Sustainable finance has become a must. It is at the root of more and more financial products geared towards supporting environmentally and socially responsible projects, such as green bonds. Blue bonds, which have a more specific role in environmental protection, are now also on the market.

Almost 70% of the Earth's surface is covered by water. This statistic is a clear reflection of the magnitude of our planet's seas and oceans. In addition to being home to hundreds of thousands of different species, the marine ecosystem also absorbs more than a quarter of all CO2 produced by human activity, traps excess heat in the atmosphere to regulate the Earth's temperature, and generates half of all of the planet's oxygen.

The role of our oceans and seas in the economy is vital. They provide natural resources and employment for millions of people with jobs in fields like fishing, maritime transport, underwater mining, renewable energies, coastal tourism and many more. According to data from the UN Global Compact, it is estimated that all of these productive sectors, also known as the blue economy represent approximately 2.5% of global GDP (Gross Domestic Product). Even more, that a country with such a GDP would be one of the world's most powerful economies.

As such, in recent years there has been a rise in initiatives aiming to mitigate the damaging effects of climate change on oceans, alongside a drive for new sustainable financing models. One such instrument is blue bonds.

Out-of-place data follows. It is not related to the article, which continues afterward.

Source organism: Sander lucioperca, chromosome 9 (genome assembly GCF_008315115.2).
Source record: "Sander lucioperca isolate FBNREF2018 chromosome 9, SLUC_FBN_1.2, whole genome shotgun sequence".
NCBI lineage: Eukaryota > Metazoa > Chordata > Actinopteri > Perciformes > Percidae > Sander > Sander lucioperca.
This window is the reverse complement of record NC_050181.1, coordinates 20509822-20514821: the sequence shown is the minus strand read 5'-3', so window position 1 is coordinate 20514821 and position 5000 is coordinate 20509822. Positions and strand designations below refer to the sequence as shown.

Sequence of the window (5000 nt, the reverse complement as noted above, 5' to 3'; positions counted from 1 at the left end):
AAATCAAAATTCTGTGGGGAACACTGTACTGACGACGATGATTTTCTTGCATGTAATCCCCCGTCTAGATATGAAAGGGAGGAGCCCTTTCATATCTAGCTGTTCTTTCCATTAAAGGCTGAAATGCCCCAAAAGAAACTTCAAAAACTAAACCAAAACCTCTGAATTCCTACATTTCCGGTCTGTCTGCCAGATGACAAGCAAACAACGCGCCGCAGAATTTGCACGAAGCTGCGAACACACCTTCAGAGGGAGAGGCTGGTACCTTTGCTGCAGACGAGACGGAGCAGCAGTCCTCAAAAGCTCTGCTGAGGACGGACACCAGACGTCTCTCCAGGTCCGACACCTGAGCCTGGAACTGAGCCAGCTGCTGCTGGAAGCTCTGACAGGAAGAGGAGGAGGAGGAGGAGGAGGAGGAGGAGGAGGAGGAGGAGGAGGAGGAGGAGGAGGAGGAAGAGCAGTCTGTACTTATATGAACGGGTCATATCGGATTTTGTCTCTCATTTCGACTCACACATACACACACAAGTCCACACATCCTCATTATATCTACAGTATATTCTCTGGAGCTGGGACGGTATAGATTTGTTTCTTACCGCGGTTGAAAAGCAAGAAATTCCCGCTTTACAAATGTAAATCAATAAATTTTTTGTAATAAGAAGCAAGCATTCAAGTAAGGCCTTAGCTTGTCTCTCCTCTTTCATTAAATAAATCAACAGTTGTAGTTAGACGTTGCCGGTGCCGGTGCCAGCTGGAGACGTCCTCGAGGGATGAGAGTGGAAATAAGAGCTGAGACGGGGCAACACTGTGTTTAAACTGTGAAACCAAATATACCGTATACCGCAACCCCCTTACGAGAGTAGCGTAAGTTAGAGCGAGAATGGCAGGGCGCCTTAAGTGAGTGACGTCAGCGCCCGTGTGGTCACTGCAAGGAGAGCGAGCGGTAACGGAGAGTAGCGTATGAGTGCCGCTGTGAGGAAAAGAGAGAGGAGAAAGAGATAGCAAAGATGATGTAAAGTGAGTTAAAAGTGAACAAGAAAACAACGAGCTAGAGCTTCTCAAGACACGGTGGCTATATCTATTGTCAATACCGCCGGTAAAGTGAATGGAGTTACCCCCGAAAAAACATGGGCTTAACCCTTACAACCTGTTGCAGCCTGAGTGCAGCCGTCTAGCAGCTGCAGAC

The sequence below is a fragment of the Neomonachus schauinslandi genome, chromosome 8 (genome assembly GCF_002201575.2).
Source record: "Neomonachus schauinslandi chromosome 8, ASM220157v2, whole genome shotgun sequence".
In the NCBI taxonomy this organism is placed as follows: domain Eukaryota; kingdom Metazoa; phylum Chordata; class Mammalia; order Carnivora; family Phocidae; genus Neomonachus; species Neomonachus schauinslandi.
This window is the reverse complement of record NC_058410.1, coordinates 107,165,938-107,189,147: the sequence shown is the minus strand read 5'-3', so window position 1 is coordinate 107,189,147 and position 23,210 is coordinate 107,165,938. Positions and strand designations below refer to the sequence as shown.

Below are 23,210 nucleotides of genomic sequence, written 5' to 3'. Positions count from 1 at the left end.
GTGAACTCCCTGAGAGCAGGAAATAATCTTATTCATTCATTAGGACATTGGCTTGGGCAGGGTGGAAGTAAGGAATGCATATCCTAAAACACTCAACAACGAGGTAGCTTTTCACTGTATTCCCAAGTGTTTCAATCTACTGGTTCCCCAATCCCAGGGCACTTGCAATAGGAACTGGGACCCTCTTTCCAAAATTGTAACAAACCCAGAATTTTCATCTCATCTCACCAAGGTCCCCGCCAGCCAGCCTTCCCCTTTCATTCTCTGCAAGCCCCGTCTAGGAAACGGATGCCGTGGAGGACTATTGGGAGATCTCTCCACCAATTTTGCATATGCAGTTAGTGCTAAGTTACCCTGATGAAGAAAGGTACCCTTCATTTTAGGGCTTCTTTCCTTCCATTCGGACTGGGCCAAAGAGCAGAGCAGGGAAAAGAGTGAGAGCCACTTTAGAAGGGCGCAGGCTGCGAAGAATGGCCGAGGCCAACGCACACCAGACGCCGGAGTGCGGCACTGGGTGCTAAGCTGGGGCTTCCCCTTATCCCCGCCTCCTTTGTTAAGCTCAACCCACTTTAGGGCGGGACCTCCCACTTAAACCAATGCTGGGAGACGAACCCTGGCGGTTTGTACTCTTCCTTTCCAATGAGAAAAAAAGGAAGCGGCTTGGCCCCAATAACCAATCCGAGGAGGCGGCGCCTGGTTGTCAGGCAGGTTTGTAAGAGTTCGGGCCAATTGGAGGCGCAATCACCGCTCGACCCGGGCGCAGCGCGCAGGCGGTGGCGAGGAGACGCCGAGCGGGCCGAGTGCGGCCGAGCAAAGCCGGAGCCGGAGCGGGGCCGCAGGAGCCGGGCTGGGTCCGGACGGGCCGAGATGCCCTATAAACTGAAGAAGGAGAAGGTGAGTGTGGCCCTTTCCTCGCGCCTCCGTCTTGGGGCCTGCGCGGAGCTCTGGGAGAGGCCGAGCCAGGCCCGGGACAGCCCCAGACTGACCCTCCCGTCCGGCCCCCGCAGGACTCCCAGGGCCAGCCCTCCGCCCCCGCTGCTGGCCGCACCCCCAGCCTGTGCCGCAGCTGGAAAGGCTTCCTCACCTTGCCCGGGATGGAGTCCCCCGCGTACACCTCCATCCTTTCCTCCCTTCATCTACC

What are blue bonds?

Traditional bonds are a financial instrument used by private companies and public administrations to attract long-term investments. In exchange, they offer return of the money put in plus previously agreed interest. They are, therefore, a fixed income product. Blue bonds work in the same way than traditional bonds but are different in that the entities issuing them are determined to use the resources generated – or a large proportion thereof – for the protection and conservation of marine ecosystems.

There are a series of criteria that must be adhered to in the issuance of green bonds. Similarly, blue bonds have stipulations and best practices that interested parties must respect when using them. Three of the main ones are:

Use of the funds

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What the economic resources will be used for is, of course, the main condition for considering issued bonds to be blue. As well as projects that are directly linked to oceans and seas, it is also possible to finance projects that improve sea workers' conditions or that guarantee access to drinking water in coastal communities, for example.

True commitment

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In order to issue these types of bonds, private companies and public administrations must demonstrate that the projects that the funds are part of their corporate or governance strategies, and not just a means of attracting financing. Initiatives must also be in line with the United Nations' Sustainable Development Goals (SDGs) aimed at eradicating poverty and protecting the planet.